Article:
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Concussion Movie Discussion

Concussion Movie Discussion

For a country so engulfed in sporting culture, be it participating in, watching or betting on, it is rare that a movie about sport is an actual box office success. There are exceptions of course; Cool Runnings, Rocky, Chariots of Fire and Bull Durham come to mind. However traditionally sport themed films simply don’t often resonate to a mass local audience.

With the NRL, AFL and Union seasons all about to commence, a new film starring Hollywood superstar Will Smith has relevance to the topical much discussed issue of brain damage related illnesses caused by playing contact sport. Boxing has always had the focus on such issues but other sports are now being inspected for long term effects with more ex-players speaking out.

The concussion rule has been in place now for a few years in NRL having an immediate effect and even before this movie provoked awareness, many former players have given opinion or recalled their own experiences on head related trauma incidents.

What began as an article ‘Game-Brain’ in glossy monthly GQ magazine, this controversial true story about forensic pathologist and well studied neuropathologist Bennet Omalu putting the spotlight on a serious subject may trigger awareness to the already controversial subject.

Omalu became notorious, uncovering truth and statistics regarding a player receiving traumatic blows to the head. Linking current and former NFL players who had suffered repeated concussions to strains of dementia or in extreme cases death, Omalu shared sincerity with passion to shed light on the smokescreen created by managers, team doctors and the whole conglomerate NFL organisation.

Originally when the filmmakers began the financing and casting process, NFL did not endorse the production, they brought lawyers in to oversee script editing while also refusing to participate banning all logos or any insignia whatsoever of the league to be sighted in the movie.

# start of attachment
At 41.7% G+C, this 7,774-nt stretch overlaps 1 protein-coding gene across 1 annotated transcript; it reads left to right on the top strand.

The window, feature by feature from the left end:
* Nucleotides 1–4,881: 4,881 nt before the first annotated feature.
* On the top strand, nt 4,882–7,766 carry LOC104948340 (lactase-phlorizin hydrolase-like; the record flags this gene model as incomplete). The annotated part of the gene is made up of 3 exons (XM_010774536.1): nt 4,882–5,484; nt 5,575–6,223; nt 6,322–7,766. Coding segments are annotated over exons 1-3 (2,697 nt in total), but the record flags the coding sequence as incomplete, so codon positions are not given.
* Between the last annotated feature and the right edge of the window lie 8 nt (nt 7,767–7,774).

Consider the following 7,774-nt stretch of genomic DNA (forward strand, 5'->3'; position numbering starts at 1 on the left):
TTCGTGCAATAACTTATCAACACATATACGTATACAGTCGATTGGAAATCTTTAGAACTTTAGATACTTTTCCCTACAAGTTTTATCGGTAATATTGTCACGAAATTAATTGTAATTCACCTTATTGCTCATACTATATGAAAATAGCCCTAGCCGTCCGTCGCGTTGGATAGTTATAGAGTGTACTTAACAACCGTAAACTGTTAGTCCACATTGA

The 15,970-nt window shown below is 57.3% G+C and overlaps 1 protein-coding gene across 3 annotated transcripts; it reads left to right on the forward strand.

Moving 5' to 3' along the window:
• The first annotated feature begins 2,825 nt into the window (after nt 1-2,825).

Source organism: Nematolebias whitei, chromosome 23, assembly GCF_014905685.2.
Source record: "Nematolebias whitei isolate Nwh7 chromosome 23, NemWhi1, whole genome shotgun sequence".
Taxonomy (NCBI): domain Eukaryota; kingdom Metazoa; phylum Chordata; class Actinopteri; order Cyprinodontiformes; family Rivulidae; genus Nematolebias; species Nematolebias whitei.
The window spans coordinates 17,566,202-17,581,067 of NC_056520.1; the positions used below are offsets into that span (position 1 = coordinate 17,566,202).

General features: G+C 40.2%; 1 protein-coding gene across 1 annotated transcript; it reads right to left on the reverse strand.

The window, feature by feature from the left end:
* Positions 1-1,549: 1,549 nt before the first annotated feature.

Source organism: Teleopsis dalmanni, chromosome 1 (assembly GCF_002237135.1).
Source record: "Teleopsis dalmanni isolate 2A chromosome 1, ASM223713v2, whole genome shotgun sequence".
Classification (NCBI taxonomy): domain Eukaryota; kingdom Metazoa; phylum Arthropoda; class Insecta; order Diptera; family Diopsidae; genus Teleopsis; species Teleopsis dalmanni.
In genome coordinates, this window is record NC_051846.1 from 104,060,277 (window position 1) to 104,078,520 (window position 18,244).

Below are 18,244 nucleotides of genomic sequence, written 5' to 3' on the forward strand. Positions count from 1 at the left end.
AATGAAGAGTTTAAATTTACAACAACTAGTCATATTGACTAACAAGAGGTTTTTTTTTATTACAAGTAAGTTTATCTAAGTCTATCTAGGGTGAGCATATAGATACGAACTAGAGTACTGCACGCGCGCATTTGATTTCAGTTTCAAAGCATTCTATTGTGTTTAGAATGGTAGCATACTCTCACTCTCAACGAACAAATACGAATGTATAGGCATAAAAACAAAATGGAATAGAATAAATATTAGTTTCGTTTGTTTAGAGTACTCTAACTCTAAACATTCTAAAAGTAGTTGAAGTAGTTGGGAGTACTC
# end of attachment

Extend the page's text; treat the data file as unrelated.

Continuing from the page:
They later relented ‘allowing’ the production to go ahead. However I don’t think this was necessarily a good thing as it seems certain facts have been held back or watered down, the restraint is mostly obvious. Smothering of responsibility is brought up, just not detailed.

It is said in the film that the NFL own a day of the week, gridiron is religion to a majority of Americans while the boardroom suits call the shots like they are actually out on the field. Will Smith himself said he rejected the script at first because he loved football so much and his son plays giving an extra impact to the story at hand.

Some may think that NFL footballers are all padded up wearing helmets, but they tackle head first, often diving superman style directly into the opposing player. Each time a person suffers a hit into the cranium, helmet or no helmet, the brain shakes inside the skull bouncing side to side. Nobody wants to hear it, including some sporting fraternities, research since Omalu began the study in 2002 is conclusive.

Any Given Sunday (1999) was a fantastic, no holds barred NFL sanctioned case study of a struggling team making it to the top directed by Oliver Stone. Ironically it covers many of the same issues in between coach Al Pacino’s roaring locker room speeches.

Will Smith can act no doubt, although his Nigerian accent seems a little shaky, luckily he did take the role giving one of the strongest performances of his career gaining a recent Golden Globe nomination. Alec Baldwin, Albert Brooks co star alongside Smith in an imperial acting masterclass. Released into US cinemas during the height of the playoffs, Concussion was a box office flop, slow moving narrative and as mentioned, a sense of holding back the entire truth works against it but remains an important eye opening film that at least brings awareness to a serious subject that all footy code fans and families should see.

CONCUSSION: Rated M – 123 minutes. Now Showing.

**This writer played local Rugby League for 15 years suffering two major head knocks that stand out. One resulted in a cut mouth that probably should have had stitches, both times I played on because that is what you did then.

Shane A. Bassett

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